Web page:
WITHOUT question the two most eminent Americans of the Revolutionary age were George Washington and Benjamin Franklin. Both were completely dedicated to a common cause and, although their personal contacts were few because Franklin was so long out of the country, each profoundly respected the other. Franklin's suggestion of a trip through Europe together after the war intrigues the imagination. Had it ever taken place it would certainly have produced a sensation wherever the famous planter-general and the equally famous scientist-diplomat went. Washington outlived Franklin by a little less than ten years. Before his death first signs had become visible of the promising future which the older man prophesied for the country they both had loved so much.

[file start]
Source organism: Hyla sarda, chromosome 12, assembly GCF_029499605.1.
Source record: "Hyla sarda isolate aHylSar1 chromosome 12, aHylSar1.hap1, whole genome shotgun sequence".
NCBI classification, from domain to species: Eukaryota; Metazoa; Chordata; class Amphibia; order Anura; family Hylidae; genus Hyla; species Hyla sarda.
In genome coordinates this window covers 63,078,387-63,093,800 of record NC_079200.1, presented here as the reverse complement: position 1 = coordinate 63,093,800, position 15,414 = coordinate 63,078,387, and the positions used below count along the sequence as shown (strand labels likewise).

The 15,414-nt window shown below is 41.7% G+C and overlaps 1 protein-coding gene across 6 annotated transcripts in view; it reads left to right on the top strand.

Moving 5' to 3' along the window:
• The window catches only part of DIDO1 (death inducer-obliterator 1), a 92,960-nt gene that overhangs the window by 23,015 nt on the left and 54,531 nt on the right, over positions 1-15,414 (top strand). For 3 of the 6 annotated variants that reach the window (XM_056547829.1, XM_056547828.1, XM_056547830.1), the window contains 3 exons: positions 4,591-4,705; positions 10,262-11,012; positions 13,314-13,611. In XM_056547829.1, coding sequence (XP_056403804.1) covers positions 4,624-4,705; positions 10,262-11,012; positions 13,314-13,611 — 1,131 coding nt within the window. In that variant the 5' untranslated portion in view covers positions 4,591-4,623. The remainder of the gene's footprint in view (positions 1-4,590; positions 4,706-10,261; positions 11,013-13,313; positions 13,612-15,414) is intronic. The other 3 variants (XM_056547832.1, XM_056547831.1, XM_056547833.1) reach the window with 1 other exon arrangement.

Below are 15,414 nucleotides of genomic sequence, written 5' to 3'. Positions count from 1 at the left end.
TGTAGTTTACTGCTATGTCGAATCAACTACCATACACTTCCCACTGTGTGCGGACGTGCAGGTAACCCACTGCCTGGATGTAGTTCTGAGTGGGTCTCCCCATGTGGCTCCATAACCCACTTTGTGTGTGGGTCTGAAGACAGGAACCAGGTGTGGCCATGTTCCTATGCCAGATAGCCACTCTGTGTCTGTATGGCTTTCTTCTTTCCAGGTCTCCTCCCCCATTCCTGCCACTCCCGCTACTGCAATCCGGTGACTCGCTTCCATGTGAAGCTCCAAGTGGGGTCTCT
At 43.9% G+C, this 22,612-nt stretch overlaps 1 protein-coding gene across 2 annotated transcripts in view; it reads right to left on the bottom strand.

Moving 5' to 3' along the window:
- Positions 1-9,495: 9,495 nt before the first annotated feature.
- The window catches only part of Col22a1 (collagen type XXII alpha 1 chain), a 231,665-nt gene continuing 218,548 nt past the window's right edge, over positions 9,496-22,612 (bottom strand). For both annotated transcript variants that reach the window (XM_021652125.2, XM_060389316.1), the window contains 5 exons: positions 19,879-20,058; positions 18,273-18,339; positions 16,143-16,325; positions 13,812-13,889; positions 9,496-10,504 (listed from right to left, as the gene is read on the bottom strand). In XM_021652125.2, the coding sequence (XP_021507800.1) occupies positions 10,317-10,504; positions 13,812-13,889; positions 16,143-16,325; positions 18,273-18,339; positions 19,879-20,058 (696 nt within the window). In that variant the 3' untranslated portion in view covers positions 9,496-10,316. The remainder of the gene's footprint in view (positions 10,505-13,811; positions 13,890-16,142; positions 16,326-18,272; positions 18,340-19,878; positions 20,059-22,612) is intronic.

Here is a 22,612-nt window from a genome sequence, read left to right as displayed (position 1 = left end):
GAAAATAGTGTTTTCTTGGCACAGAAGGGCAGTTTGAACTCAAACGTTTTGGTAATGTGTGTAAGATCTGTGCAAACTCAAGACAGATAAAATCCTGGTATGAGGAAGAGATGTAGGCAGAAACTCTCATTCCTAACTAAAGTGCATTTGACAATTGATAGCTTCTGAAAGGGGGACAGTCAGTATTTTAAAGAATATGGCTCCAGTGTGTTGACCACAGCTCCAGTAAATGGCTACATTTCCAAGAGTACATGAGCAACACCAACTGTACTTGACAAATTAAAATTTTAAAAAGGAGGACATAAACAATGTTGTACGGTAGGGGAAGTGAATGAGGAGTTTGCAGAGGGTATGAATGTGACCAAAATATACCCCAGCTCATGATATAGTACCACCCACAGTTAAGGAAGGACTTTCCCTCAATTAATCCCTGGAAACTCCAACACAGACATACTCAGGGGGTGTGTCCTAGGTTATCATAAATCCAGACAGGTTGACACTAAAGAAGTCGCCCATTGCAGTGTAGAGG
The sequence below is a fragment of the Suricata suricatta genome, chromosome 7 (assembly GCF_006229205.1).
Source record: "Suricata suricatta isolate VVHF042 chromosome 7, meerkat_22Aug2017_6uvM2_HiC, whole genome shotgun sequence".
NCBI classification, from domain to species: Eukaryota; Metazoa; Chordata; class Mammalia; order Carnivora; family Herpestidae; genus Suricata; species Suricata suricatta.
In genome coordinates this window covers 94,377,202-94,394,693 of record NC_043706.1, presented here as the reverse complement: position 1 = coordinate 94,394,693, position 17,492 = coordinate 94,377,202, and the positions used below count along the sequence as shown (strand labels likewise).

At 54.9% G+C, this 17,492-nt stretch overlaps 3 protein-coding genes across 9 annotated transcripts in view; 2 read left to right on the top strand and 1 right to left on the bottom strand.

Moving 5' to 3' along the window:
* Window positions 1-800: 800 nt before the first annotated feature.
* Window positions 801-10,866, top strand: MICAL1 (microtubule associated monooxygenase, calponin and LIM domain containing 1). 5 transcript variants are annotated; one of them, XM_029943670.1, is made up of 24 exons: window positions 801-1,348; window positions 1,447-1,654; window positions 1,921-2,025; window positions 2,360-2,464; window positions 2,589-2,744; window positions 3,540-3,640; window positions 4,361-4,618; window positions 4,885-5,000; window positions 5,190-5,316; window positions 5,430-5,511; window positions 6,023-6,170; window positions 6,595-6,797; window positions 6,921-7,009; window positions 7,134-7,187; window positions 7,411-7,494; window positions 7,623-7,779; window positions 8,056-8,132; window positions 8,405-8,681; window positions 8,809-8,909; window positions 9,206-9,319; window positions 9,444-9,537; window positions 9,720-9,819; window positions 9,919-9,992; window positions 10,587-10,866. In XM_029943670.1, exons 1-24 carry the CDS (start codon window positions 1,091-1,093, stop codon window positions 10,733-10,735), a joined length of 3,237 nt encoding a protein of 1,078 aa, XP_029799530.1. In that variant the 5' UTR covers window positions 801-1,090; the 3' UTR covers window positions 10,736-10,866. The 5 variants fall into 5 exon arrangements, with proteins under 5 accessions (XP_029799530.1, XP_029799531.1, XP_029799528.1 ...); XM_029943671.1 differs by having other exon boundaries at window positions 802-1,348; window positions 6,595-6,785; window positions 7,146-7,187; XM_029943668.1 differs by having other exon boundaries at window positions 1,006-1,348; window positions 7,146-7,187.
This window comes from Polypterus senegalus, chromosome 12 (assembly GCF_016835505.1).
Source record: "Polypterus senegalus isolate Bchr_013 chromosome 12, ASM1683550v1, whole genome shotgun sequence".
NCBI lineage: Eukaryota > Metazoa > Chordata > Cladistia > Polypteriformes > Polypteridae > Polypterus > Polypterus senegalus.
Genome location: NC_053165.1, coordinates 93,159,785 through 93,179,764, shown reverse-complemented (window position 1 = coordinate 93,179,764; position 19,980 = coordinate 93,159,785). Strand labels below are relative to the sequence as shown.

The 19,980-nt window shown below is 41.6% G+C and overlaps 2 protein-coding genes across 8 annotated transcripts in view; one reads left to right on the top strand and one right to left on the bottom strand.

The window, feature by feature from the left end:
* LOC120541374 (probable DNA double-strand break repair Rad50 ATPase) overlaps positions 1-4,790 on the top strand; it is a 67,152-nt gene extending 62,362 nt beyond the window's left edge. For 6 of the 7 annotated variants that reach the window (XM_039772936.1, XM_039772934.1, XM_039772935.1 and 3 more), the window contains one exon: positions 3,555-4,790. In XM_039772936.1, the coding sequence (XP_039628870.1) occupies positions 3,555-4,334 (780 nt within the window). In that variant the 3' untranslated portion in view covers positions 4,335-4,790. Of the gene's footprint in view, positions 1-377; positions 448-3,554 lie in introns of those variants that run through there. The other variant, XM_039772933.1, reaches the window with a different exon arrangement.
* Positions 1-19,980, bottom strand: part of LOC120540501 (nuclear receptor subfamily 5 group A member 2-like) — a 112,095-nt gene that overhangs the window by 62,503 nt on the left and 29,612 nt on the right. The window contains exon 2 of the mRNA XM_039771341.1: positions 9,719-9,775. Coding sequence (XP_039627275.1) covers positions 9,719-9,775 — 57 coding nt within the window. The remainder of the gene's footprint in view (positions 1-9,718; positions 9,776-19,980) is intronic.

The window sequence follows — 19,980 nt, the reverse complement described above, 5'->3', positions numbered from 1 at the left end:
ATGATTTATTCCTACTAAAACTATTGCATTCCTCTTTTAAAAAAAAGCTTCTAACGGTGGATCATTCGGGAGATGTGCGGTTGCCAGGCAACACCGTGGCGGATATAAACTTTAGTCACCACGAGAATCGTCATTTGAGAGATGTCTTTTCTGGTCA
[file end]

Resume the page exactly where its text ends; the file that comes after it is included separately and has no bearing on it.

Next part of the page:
Passy, March 5, 1780
I received but lately the Letter your Excellency did me the honour of writing to me in Recommendation of the Marquis de la Fayette. His Modesty detain'd it long in his own Hands. We became acquainted however, from the time of his Arrival at Paris, and his Zeal for the Honour of our Country, his Activity in our Affairs here, and his firm Attachment to our Cause, and to you, impress'd me with the same Regard and Esteem for him that your Excellency's Letter would have done, had it been immediately delivered to me.
Should Peace arrive after another Campaign or two, and afford us a little Leisure, I should be happy to see your Excellency in Europe, and to accompany you, if my Age and Strength would permit, in visiting some of its ancient and most famous Kingdoms. You would on this Side the Sea, enjoy the great Reputation you have acquir'd, pure and free from those little